general partnership, qualified as businesses for purposes of the QRPBI

exclusion (private letter rulings 9426006-9426019: 9840026).

Ultimately, the issue depends upon the facts what is foreclosurre and circumstances. If

the taxpayer rents the property continuously to an unrelated party for a

fair market rent, then it will probably be considered a business [e.g.

Mayes v. U.S., 60 AFTR2d (RIA) [paragraph]5046, 87-2 USTC (CCH)

[paragraph]9478 (W.D.Mo. 1986)].

Qualified Acquisition Indebtedness

Also, as stated above, if the debt was incurred or assumed by the

taxpayer after Jan. 1, 1993, it must constitute "qualified

acquisition indebtedness." This means that the debt must have been

incurred to acquire, construct, reconstruct or substantially improve the

property [Sec. 108(c)(4)].

Refinancing indebtedness also qualifies, but only to the extent

that it doesn't exceed the principal balance of the debt paid off

by the refinance loan [last sentence of Sec. 108(c)(3)]. To the extent

that the proceeds from the refinance loan are used to substantially

improve the property, that portion will qualify [H. Rept. No. 100-391,

Omnibus Reconciliation Act of 1987 (P.L. 100-203), 10/19/87].

Making the Election

The QRPBI election must be made on a timely-filed return (including

extensions) for the year in which the taxpayer has CODI. The election is

made by filing Form 982 with the return [Treas. Reg. Sec. 1.108-5(b)].

Principal Residence Converted to Rental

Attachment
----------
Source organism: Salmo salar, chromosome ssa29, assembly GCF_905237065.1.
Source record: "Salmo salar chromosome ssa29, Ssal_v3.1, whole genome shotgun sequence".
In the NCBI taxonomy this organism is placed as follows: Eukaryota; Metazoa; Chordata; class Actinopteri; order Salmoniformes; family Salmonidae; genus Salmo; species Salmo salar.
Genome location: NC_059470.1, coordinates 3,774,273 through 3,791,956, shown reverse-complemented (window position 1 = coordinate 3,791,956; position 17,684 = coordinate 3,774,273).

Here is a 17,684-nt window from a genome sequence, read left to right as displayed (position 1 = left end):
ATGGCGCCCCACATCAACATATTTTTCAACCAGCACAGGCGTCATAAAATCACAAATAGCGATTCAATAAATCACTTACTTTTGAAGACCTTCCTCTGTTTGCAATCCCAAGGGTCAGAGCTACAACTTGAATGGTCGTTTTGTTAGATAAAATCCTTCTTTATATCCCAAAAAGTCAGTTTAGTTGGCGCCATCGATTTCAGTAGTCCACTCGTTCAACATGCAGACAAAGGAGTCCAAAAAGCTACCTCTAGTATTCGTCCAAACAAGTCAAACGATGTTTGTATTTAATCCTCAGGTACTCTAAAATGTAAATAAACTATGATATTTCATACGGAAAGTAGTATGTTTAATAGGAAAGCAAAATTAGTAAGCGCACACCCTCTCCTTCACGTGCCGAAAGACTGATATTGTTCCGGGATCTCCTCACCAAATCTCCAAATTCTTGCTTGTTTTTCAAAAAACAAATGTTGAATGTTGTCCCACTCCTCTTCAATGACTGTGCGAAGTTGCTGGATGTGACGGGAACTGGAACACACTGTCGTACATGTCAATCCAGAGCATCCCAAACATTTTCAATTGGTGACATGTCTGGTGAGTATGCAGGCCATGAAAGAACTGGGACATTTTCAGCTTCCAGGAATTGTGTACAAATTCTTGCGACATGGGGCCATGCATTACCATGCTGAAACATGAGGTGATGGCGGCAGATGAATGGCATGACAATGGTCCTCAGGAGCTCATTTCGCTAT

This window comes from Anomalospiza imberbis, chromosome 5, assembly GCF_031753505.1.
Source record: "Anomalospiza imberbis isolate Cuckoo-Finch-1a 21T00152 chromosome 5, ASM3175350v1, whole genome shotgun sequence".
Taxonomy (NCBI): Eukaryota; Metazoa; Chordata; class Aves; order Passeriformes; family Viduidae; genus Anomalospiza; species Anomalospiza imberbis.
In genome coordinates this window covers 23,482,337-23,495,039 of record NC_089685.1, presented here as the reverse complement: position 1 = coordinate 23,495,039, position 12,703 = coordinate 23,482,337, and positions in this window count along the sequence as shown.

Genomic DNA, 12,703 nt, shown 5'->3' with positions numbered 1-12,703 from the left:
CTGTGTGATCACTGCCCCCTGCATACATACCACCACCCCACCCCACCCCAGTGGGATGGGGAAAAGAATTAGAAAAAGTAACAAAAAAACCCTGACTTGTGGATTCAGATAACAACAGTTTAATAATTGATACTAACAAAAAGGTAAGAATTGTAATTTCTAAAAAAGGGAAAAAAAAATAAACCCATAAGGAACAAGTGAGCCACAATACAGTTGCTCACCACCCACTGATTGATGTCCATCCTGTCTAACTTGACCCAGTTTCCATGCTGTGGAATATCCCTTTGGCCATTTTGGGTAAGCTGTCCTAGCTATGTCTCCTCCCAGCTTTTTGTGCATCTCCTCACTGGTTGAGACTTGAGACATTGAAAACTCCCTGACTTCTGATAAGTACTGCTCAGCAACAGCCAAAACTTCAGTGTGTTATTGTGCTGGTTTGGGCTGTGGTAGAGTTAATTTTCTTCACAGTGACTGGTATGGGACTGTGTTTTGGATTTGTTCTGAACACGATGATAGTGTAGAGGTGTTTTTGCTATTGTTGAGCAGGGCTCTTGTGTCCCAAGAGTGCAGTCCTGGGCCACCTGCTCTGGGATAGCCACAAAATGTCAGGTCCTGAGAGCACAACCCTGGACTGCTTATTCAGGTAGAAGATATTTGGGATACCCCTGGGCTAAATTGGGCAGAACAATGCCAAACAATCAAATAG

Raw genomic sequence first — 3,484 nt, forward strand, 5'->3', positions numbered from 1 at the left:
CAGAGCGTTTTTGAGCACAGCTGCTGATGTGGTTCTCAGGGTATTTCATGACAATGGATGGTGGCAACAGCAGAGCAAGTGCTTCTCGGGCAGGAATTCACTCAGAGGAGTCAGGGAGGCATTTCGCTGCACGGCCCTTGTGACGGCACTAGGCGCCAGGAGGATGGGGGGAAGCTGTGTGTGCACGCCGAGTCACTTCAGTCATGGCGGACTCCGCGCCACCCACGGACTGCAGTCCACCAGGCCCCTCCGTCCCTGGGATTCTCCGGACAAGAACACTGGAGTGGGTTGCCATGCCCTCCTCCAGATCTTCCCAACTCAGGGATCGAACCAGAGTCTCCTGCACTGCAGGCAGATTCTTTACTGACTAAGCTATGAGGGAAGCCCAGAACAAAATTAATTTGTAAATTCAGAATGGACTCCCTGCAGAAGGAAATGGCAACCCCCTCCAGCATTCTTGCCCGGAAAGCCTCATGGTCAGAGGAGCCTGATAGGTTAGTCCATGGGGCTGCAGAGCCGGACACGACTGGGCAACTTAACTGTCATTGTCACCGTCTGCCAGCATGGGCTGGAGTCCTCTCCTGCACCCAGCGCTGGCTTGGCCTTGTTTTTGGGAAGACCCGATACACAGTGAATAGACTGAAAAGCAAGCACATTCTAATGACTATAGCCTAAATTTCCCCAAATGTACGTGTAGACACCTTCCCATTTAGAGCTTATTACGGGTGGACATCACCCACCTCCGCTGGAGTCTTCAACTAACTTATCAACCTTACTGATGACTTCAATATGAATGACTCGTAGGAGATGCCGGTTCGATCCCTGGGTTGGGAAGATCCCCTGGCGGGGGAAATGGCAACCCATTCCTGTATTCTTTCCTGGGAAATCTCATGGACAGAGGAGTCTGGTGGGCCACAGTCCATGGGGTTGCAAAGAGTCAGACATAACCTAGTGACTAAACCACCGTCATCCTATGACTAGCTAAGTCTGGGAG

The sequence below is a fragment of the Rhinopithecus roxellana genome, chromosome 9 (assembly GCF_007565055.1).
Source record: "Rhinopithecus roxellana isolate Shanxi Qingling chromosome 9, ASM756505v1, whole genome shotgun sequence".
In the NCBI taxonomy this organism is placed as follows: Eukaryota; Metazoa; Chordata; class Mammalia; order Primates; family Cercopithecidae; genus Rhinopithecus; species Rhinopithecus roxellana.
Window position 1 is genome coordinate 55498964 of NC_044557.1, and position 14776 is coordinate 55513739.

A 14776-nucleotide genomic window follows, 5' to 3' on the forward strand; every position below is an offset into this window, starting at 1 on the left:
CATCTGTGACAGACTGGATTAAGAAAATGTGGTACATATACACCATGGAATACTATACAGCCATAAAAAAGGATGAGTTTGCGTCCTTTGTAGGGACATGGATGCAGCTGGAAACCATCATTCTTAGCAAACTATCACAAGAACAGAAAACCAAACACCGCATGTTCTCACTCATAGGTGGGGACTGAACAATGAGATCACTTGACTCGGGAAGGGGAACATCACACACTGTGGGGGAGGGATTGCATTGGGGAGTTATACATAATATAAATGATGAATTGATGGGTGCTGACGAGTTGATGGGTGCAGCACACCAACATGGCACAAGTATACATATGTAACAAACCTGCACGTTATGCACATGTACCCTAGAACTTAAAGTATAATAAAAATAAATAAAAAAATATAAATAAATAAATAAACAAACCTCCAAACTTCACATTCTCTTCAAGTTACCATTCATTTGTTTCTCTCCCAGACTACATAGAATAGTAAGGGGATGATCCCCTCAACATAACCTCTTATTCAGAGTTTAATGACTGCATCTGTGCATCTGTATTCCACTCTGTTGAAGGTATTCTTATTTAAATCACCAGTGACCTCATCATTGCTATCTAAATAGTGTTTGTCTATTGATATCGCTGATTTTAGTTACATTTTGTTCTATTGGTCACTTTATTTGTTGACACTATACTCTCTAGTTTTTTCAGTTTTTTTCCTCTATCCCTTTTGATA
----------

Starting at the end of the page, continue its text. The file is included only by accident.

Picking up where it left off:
If a taxpayer's principal residence is converted to rental

use, and there is CODI from a foreclosure or short sale, does the

taxpayer claim the Qualified Principal Residence Indebtedness exclusion

or the QRPBI exclusion? It depends upon the kind of debt that is

discharged [secs. 108(a)(1)(D) and (E). If, at the time that the debt is

canceled, the property is being used as a rental then the QRPBI

exclusion applies.

RELATED ARTICLE: Defining Examples

Example 1

* January 2007: Residential rental property purchased for $355,000

($55,000 down, $300,000 interest-only recourse loan).

* January 2008: FMV property $200,000, loan balance $300,000 (in

default), lender forecloses, cancels $300,000 loan, adjusted basis

$350,000 ($355,000 minus $5,000 depreciation).

This results in:

* $100,000 CODI ($300,000 debt minus $200,000 FMV).

* Form 982 filed with 2008 return to elect $100,000 QRPBI


* Due to QRPBI exclusion, adjusted real estate companies list basis is reduced to $250,000.

* $50,000 loss on foreclosure ($200,000 FMV minus $250,000 adjusted


* Same results for California purposes.

Example 2

* May 2000: Principal residence purchased for $400,000 ($80,000

down, $320,000 nonrecourse loan)

* January 2004: FMV residence $1 million, loan balance $300,000,

refinanced for $800,000 (proceeds placed in savings account).

* January 2005: Converted residence to rental, used $500,000 in

savings account to buy new principal residence.

* January 2009: FMV rental property $600,000, loan balance $750,000

(in default), "short sale" for $600,000 (proceeds to lender),

lender cancels $150,000 balance owed, adjusted basis $360,000 ($400,000

minus (4 years x $10,000) depreciation).

This results in:

* $150,000 CODI ($750,000 debt, minus $600,000 FMV).

* Cannot use Qualified Principal Residence exclusion since property

is a rental.

* Only $300,000 of debt is "qualified acquisition

indebtedness" since $500,000 of $800,000 refinance loan wasn't

used to acquire, reconstruct or improve the property.

* No QRPBI exclusion, since qualified debt ($300,000) doesn't

exceed FMV ($600,000) [IRC Sec. 108(c)(2)(A)].

* $240,000 gain on "short sale" ($600,000 FMV, minus

$360,000 adjusted basis).

* Same results for California purposes.

David M. Fogel, CPA is a Roseville-based tax consultant. You can

reach him at [email protected]